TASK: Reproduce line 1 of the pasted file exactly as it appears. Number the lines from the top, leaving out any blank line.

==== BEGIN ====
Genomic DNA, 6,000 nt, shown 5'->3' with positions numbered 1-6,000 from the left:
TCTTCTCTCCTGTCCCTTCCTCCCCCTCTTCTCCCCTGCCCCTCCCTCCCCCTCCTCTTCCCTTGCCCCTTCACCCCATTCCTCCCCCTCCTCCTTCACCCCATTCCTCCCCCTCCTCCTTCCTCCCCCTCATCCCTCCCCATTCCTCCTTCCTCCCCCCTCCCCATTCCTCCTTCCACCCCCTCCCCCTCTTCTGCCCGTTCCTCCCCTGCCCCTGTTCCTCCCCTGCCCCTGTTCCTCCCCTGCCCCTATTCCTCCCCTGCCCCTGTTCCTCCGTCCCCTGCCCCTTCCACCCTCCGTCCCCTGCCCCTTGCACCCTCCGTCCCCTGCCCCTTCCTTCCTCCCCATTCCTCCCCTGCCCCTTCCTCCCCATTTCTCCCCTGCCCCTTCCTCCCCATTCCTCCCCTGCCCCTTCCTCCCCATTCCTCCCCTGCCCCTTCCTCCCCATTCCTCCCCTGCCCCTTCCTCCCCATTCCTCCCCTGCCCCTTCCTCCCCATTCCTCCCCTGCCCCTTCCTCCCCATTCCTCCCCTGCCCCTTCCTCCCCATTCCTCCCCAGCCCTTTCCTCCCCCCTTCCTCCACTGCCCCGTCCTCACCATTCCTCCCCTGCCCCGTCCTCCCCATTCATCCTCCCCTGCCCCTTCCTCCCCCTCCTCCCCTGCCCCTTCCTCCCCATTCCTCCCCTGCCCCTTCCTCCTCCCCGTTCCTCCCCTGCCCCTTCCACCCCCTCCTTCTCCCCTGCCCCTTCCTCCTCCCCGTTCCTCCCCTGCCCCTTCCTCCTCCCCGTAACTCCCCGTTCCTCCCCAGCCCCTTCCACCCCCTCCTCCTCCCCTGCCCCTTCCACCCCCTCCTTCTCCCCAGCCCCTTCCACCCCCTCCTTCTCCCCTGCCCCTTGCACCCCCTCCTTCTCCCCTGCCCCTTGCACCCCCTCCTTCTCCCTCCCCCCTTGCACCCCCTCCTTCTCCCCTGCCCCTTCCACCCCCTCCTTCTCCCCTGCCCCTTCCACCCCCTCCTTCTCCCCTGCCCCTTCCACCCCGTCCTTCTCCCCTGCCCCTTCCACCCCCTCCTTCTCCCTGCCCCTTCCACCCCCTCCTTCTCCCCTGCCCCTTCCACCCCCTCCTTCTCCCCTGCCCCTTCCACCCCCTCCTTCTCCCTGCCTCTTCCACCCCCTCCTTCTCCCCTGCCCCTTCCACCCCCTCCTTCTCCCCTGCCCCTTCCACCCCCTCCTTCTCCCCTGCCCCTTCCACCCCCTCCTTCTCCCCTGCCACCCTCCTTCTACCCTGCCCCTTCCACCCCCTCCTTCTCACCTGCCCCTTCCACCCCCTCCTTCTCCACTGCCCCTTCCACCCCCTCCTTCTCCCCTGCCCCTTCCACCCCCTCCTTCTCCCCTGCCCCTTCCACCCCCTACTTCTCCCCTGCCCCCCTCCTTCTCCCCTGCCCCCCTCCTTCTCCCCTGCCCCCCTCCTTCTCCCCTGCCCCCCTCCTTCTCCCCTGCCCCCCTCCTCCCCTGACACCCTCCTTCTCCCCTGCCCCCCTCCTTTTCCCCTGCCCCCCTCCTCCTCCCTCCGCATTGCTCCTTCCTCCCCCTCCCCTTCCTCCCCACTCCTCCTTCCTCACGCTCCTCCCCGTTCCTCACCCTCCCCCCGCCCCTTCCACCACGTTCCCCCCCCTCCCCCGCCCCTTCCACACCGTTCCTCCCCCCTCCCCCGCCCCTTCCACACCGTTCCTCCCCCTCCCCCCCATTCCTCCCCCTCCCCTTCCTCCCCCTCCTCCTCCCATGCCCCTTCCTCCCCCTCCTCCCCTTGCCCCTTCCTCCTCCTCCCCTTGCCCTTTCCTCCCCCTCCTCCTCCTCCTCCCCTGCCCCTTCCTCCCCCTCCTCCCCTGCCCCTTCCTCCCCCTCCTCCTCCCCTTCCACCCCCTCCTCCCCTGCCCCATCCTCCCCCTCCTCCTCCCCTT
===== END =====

Genomic DNA, 6,000 nt, shown 5'->3' with positions numbered 1-6,000 from the left: